Israeli jets carried out a series of strikes in Gaza, wounding 17 people, mostly lightly, Palestinian emergency workers said.
They said that two women and seven children were among those hurt in the strike carried out late Monday and Tuesday morning.
An Israeli military spokesman said aircraft attacked a total of six targets.
"They were two terror tunnels, two arms manufacturing facilities and two other sites," a spokesman told AFP, adding that the tunnels were intended for staging attacks under the border fence into Israel.
He said that the raids were in response to a wave of 56 rocket and mortar attacks from Gaza into Israel since Saturday.
Another tunnel was hit in a single and separate attack early Monday evening, the military said.
Palestinian witnesses said that among targets in the north and centre of the strip were a police post of Hamas, which rules Gaza, and a training facility of its military wing, the Ezzedine al-Qassam Brigades which earlier offered to stop cross-border fire into Israel if the Israelis halted attacks on Gaza.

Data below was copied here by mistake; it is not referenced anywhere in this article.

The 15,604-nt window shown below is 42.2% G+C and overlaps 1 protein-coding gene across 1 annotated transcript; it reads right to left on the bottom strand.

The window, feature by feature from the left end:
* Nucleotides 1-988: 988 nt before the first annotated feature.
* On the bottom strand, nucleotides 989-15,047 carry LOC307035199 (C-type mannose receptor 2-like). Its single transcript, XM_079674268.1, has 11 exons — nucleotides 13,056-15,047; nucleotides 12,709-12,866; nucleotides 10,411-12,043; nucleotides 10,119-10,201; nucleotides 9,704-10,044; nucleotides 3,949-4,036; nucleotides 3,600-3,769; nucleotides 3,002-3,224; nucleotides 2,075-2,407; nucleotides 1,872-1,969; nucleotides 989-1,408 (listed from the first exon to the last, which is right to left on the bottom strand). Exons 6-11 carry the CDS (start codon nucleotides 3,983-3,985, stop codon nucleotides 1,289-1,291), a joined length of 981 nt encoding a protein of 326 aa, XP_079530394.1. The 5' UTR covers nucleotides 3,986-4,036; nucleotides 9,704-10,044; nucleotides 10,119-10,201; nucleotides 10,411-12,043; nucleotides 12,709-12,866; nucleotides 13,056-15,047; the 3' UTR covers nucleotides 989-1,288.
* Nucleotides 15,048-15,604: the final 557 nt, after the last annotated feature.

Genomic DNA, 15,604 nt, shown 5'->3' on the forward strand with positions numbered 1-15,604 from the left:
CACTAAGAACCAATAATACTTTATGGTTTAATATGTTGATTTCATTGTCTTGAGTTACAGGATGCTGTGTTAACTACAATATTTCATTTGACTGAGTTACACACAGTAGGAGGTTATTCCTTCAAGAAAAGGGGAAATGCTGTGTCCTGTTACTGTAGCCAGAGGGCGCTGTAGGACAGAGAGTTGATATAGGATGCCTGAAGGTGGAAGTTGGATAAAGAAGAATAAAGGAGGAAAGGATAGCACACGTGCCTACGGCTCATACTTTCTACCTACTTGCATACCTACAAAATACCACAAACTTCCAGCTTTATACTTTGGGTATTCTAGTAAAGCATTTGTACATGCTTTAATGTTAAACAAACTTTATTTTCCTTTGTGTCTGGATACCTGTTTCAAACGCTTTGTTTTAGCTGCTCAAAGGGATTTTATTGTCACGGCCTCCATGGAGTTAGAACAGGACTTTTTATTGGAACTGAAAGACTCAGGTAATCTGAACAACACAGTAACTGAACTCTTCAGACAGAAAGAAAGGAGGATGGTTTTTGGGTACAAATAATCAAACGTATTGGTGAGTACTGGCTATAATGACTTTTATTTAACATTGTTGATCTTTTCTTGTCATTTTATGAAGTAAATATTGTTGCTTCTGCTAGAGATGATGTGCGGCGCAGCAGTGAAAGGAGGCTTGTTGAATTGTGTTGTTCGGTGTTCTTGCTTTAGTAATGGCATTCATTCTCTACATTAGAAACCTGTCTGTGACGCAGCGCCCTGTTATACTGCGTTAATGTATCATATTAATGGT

A factory producing construction materials and a metal workshop were also hit, while in southern Gaza there were at least three strikes in the vicinity of Khan Younis town, witnesses said.
One targeted a group of fleeing activists, one a building belonging to the town council and another an empty plot, they said, adding that no casualties were recorded.
Gaza residents reported receiving telephone calls from the Israeli military urging them to leave the vicinity of Hamas facilities.
Ezzedine al-Qassam, which lobbed about 50 mortar rounds into Israel on Saturday, made its truce offer in a statement released after Israeli aircraft made their first raid on the enclave yesterday evening.
It said Saturday's barrage had been in response to an Israeli strike last week which killed two of its members, but that it was ready to call an end to the tit-for-tat violence if Israel also did so.
"If the enemy stops the escalation and aggression against our people we will implement the Palestinian national agreement," the statement said, referring to a truce reaffirmed by the main militant factions in January.